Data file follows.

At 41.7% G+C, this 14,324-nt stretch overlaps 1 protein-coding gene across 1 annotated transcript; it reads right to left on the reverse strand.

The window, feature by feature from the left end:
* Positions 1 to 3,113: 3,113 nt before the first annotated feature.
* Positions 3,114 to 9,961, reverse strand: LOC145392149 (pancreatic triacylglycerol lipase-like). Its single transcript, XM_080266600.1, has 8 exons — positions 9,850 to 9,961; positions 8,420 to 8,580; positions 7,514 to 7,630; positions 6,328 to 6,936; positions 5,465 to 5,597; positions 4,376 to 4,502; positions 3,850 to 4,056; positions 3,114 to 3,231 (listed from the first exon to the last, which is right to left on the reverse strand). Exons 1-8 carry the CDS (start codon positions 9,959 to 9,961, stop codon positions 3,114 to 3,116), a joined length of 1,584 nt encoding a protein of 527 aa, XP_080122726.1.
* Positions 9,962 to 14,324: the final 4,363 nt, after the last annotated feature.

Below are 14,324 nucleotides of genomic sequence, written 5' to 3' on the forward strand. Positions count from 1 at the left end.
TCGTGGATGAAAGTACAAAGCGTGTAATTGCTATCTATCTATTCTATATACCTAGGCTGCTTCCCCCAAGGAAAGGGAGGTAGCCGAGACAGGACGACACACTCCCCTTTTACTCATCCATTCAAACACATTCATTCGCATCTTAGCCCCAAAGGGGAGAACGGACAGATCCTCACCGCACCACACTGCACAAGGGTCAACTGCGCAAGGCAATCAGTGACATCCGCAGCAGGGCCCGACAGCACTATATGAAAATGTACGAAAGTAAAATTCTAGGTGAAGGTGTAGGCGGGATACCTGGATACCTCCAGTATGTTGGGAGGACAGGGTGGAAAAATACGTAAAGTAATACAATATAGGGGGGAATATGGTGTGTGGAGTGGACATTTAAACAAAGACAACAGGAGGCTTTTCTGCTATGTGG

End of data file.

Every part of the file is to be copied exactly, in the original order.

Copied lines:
At 41.7% G+C, this 14,324-nt stretch overlaps 1 protein-coding gene across 1 annotated transcript; it reads right to left on the reverse strand.

The window, feature by feature from the left end:
* Positions 1 to 3,113: 3,113 nt before the first annotated feature.
* Positions 3,114 to 9,961, reverse strand: LOC145392149 (pancreatic triacylglycerol lipase-like). Its single transcript, XM_080266600.1, has 8 exons — positions 9,850 to 9,961; positions 8,420 to 8,580; positions 7,514 to 7,630; positions 6,328 to 6,936; positions 5,465 to 5,597; positions 4,376 to 4,502; positions 3,850 to 4,056; positions 3,114 to 3,231 (listed from the first exon to the last, which is right to left on the reverse strand). Exons 1-8 carry the CDS (start codon positions 9,959 to 9,961, stop codon positions 3,114 to 3,116), a joined length of 1,584 nt encoding a protein of 527 aa, XP_080122726.1.
* Positions 9,962 to 14,324: the final 4,363 nt, after the last annotated feature.

Below are 14,324 nucleotides of genomic sequence, written 5' to 3' on the forward strand. Positions count from 1 at the left end.
TCGTGGATGAAAGTACAAAGCGTGTAATTGCTATCTATCTATTCTATATACCTAGGCTGCTTCCCCCAAGGAAAGGGAGGTAGCCGAGACAGGACGACACACTCCCCTTTTACTCATCCATTCAAACACATTCATTCGCATCTTAGCCCCAAAGGGGAGAACGGACAGATCCTCACCGCACCACACTGCACAAGGGTCAACTGCGCAAGGCAATCAGTGACATCCGCAGCAGGGCCCGACAGCACTATATGAAAATGTACGAAAGTAAAATTCTAGGTGAAGGTGTAGGCGGGATACCTGGATACCTCCAGTATGTTGGGAGGACAGGGTGGAAAAATACGTAAAGTAATACAATATAGGGGGGAATATGGTGTGTGGAGTGGACATTTAAACAAAGACAACAGGAGGCTTTTCTGCTATGTGG